Intelligencer Journal/Lancaster New Era
Rebels capture air base in northern Syria Caribbean nations sell citizenship Zimbabwe faces crayfish crisis
BEIRUT -- Rebels captured a military air base near Aleppo on Tuesday, their second straight day of major strategic conquests, activists said.
In New York, U.N. human rights chief Navi Pillay said the death toll in Syria's civil war is probably approaching 70,000, up from an estimate of more than 60,000 made less than six weeks ago.
The airfield, which is located near the Furat dam captured on Monday, housed fighter jets used in airstrikes on rebel held-areas.
"These warplanes are now in the hands of Ahrar al-Sham Islamic movement," one fighter says in the video, referring to a rebel unit.
KINGSTON, Jamaica -- Hadi Mezawi has never set foot on the Caribbean island of Dominica, has never seen its rainforests or black-sand beaches. But he's one of its newest citizens.
Without leaving his home in the United Arab Emirates, the Palestinian man recently received a brand new Dominican passport after sending a roughly $100,000 contribution to the tropical nation half a world away.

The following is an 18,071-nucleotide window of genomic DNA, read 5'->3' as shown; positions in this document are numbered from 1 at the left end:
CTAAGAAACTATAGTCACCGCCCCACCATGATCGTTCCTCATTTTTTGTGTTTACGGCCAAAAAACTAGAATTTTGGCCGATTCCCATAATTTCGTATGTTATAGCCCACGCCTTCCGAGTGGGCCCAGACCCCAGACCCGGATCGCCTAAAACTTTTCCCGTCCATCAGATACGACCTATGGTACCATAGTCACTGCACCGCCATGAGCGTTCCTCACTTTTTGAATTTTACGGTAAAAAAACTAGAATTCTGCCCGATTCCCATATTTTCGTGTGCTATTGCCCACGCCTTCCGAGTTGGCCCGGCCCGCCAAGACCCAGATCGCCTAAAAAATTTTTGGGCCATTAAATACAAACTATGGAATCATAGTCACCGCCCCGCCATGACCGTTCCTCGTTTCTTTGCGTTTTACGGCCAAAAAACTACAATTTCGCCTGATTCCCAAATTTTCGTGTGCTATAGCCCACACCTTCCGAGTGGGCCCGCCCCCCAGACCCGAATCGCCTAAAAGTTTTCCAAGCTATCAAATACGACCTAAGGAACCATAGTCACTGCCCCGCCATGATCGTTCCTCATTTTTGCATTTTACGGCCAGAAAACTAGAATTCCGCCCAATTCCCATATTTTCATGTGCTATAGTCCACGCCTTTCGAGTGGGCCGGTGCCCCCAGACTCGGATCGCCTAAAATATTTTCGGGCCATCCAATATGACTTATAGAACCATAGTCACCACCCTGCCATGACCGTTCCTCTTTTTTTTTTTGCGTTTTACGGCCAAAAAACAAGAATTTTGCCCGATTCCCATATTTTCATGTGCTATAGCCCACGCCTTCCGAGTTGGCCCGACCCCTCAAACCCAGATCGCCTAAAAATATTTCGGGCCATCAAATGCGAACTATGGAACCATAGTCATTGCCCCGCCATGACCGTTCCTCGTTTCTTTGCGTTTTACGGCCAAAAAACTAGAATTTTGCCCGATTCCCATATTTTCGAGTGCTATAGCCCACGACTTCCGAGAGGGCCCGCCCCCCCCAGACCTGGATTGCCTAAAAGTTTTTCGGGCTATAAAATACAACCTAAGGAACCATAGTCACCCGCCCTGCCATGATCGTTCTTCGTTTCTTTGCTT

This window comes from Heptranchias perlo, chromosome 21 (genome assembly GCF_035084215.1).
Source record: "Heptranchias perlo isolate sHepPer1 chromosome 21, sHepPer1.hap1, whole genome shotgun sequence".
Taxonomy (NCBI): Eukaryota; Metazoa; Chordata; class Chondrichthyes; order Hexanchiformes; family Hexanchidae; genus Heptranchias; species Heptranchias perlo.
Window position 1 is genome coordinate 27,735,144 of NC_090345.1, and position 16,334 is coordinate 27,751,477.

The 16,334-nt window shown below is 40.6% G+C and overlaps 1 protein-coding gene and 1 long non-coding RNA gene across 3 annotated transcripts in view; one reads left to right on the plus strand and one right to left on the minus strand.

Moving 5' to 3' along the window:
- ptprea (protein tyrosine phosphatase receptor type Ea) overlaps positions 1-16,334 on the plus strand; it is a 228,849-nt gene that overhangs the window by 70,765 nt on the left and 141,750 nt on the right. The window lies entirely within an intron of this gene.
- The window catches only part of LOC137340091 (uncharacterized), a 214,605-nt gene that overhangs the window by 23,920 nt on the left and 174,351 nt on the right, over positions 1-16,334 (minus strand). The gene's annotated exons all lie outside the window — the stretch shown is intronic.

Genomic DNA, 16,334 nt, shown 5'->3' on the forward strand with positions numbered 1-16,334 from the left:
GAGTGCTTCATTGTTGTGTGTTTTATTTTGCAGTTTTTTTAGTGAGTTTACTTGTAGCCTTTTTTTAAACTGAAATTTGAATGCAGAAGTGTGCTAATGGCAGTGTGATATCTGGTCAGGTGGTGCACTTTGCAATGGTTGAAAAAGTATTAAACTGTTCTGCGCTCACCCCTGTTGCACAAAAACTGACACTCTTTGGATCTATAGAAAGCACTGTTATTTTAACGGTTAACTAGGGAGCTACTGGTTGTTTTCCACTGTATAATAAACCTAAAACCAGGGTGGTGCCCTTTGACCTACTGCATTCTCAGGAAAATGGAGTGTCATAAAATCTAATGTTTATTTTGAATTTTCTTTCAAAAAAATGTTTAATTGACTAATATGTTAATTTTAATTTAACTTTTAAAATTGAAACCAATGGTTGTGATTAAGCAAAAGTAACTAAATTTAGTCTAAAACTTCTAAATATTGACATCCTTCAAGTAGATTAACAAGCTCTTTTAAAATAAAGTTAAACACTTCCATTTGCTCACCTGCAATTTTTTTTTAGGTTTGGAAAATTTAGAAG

Turmoil in the Middle East and North Africa has led to a surge of interest in programs that let investors buy citizenship or residence in countries around the world.
Nowhere is it easier or faster than in the minuscule Eastern Caribbean nations of Dominica and St. Kitts & Nevis. Officials in both countries declined to answer questions about the citizenship programs.
HARARE, Zimbabwe -- Scientists in Zimbabwe say a freshwater crayfish brought from Australia is breeding out of control in the northern Lake Kariba, devouring the food sources of other fish and putting the nation's entire aquatic ecosystem at risk.
Officials at the Zimbabwe University lakeshore research station say the red claw crayfish, introduced a decade ago for a fish farming project, produces clusters of eggs up to half the size of a tennis ball that hatch prolifically.
Chief ecologist Crispen Phiri said the exploding, migrant crayfish population is infesting rivers, dams and ponds.
The red claw crayfish, scientifically Cherax quadricarinatus, survives and multiplies in virtually any fresh water supply and though its flesh is high in protein it is not popular in the diet of ordinary Zimbabweans.